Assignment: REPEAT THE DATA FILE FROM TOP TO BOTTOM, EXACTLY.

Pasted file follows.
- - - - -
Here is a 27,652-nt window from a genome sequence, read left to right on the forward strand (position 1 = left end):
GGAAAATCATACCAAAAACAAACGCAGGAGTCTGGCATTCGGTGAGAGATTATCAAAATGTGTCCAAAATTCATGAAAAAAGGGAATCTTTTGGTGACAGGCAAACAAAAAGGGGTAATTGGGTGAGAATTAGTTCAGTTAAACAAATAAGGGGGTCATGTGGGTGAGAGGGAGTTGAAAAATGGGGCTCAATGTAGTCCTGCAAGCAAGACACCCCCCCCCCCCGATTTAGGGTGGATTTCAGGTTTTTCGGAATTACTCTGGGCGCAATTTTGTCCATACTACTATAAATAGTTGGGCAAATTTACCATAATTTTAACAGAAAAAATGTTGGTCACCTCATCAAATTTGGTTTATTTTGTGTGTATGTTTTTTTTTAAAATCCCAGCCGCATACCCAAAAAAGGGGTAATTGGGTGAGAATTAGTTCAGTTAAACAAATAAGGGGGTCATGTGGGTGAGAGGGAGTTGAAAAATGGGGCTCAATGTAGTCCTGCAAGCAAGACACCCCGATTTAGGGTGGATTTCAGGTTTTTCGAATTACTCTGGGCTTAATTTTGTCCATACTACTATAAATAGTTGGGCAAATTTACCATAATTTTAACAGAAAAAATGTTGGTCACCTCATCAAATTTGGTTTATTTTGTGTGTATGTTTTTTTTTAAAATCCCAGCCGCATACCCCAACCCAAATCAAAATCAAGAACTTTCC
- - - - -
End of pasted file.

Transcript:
Here is a 27,652-nt window from a genome sequence, read left to right on the forward strand (position 1 = left end):
GGAAAATCATACCAAAAACAAACGCAGGAGTCTGGCATTCGGTGAGAGATTATCAAAATGTGTCCAAAATTCATGAAAAAAGGGAATCTTTTGGTGACAGGCAAACAAAAAGGGGTAATTGGGTGAGAATTAGTTCAGTTAAACAAATAAGGGGGTCATGTGGGTGAGAGGGAGTTGAAAAATGGGGCTCAATGTAGTCCTGCAAGCAAGACACCCCCCCCCCCCGATTTAGGGTGGATTTCAGGTTTTTCGGAATTACTCTGGGCGCAATTTTGTCCATACTACTATAAATAGTTGGGCAAATTTACCATAATTTTAACAGAAAAAATGTTGGTCACCTCATCAAATTTGGTTTATTTTGTGTGTATGTTTTTTTTTAAAATCCCAGCCGCATACCCAAAAAAGGGGTAATTGGGTGAGAATTAGTTCAGTTAAACAAATAAGGGGGTCATGTGGGTGAGAGGGAGTTGAAAAATGGGGCTCAATGTAGTCCTGCAAGCAAGACACCCCGATTTAGGGTGGATTTCAGGTTTTTCGAATTACTCTGGGCTTAATTTTGTCCATACTACTATAAATAGTTGGGCAAATTTACCATAATTTTAACAGAAAAAATGTTGGTCACCTCATCAAATTTGGTTTATTTTGTGTGTATGTTTTTTTTTAAAATCCCAGCCGCATACCCCAACCCAAATCAAAATCAAGAACTTTCC